Is this Britain's most unexpected cybersecurity hub?

Great Malvern is famous for Victorian tourism and bottled mineral water, but now it's at the forefront of UK cyber defence.

Last Updated: 30 Jan 2019

Great Malvern grew to fame as a quintessential Victorian spa town. The small industries that emerged nearby - Morgan Motor Company has been at the foot of the Malvern Hills since 1909, while Malvern Mineral Water was bottled in the nearby village of Colwall until 2010 - didn’t detract from the greenness that is said to have inspired many of Edward Elgar’s concertos.

It’s a strange place therefore to find the front line in the war against international cybercrime. Yet in data security circles, Malvern is a big deal. There are over 70 companies in the thriving ecosystem there, which contributed an estimated £239m gross value added to the UK economy in 2017.

Winston Churchill is to blame. During the Second World War, it was decided that the isolated town nine miles southeast of Worcester was the perfect place to hide the military telecommunications and radar research programme. That brought talented engineers with a flair for communications, and those engineers put down roots.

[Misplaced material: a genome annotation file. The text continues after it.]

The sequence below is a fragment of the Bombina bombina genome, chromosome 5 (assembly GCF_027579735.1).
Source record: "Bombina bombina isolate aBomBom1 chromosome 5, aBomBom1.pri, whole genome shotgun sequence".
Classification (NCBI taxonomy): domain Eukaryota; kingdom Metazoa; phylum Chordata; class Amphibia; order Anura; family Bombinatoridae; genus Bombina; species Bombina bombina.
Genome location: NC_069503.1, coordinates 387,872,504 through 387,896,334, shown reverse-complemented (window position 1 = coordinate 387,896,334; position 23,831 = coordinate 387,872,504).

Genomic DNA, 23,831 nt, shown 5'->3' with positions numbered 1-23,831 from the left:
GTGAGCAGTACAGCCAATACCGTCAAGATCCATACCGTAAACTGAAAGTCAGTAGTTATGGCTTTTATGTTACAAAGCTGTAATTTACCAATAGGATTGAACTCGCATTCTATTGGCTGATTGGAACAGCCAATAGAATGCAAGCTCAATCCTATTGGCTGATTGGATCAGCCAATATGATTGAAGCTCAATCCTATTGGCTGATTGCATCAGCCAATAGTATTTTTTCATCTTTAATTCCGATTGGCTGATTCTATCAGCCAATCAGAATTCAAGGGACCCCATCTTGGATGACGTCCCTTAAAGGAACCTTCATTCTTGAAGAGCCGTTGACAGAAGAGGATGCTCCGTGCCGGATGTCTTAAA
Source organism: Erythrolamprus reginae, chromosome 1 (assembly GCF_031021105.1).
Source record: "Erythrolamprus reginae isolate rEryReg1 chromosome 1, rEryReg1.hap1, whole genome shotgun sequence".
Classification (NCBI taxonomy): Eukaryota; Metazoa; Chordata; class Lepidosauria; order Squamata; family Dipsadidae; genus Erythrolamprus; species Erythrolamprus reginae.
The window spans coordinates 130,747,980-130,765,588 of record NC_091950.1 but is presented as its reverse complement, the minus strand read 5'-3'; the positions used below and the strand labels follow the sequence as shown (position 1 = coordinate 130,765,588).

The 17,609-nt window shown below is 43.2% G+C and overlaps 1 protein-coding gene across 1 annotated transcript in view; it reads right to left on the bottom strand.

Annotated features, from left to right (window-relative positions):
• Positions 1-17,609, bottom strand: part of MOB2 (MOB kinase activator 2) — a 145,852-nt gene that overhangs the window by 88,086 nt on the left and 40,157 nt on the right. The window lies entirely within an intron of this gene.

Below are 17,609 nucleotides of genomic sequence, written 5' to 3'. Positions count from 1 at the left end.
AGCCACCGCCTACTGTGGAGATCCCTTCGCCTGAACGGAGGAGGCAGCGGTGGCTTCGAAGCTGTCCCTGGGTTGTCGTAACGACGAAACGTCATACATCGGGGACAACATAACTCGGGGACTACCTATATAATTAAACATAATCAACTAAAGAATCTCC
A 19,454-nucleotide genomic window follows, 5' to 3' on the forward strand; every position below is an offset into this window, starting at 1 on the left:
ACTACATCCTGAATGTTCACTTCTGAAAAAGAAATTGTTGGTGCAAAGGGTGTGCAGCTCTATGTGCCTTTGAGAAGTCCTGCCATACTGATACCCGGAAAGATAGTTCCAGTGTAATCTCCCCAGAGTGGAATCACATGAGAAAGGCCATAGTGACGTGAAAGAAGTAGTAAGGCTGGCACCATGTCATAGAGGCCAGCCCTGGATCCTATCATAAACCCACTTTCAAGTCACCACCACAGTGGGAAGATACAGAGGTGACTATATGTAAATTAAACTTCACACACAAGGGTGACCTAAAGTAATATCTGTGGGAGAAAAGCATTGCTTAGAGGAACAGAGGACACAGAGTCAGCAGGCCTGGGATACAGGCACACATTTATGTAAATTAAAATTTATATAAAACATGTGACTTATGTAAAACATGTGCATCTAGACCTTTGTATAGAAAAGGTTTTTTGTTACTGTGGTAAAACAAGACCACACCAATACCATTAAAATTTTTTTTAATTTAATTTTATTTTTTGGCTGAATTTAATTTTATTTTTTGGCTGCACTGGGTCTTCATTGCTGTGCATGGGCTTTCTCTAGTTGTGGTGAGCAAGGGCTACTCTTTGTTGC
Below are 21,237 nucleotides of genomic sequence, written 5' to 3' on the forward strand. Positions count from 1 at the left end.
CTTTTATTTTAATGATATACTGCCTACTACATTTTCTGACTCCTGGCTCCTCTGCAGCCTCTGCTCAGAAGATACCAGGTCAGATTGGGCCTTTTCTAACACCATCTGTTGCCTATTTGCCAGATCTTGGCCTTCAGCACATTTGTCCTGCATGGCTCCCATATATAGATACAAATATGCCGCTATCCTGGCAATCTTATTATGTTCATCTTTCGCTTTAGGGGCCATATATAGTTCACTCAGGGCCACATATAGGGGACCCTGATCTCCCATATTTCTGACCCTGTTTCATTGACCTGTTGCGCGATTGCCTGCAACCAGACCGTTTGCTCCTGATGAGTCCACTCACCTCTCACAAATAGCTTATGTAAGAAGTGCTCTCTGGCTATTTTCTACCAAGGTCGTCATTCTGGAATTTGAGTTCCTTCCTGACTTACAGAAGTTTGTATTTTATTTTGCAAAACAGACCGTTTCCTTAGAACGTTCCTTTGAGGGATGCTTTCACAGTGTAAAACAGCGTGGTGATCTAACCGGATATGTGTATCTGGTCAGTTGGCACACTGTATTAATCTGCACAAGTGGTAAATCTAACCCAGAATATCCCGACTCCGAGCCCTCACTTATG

"For a while it had the highest proportion of PhDs per person of any place in the UK," says Emma Philpott, CEO of the Malvern-based cybersecurity accreditation firm IASME and founder of the Malvern Cyber Security Cluster. "Research into radar and communications easily led into cybersecurity," she adds.

Unsurprisingly the cluster’s cybersecurity companies get a lot of government and defence contracts, although Philpott says this has started to broaden over the last few years as the global threat of cybercrime has increased.

Multinational QinetiQ is the biggest name. The now privatised spin-off of the government’s Defence Evaluation and Research Agency runs its cybersecurity operations out of the Malvern Technology centre. The National Cyber Skills Centre is headquartered at the Malvern Hills Science Park while Worcester’s Titania provides auditing software to government departments in both the USA and Britain.

Malvern’s close proximity to the Cheltenham-based GCHQ has no doubt brought both custom and capacity, and goes some way to explain, along with the presence of the research-led QinetiQ, why the cluster has developed outside the direct influence of a university or a major city.

Partly thanks to its cybersecurity hub, Malvern has also retained its links to communication technology. In 2018, Worcester was one of five places given a government grant to host a 5G testbed – with companies at the Malvern Hills Science Park trialling the tech as part of the £4.8m investment.

Image credits: diane10981/Gettyimages


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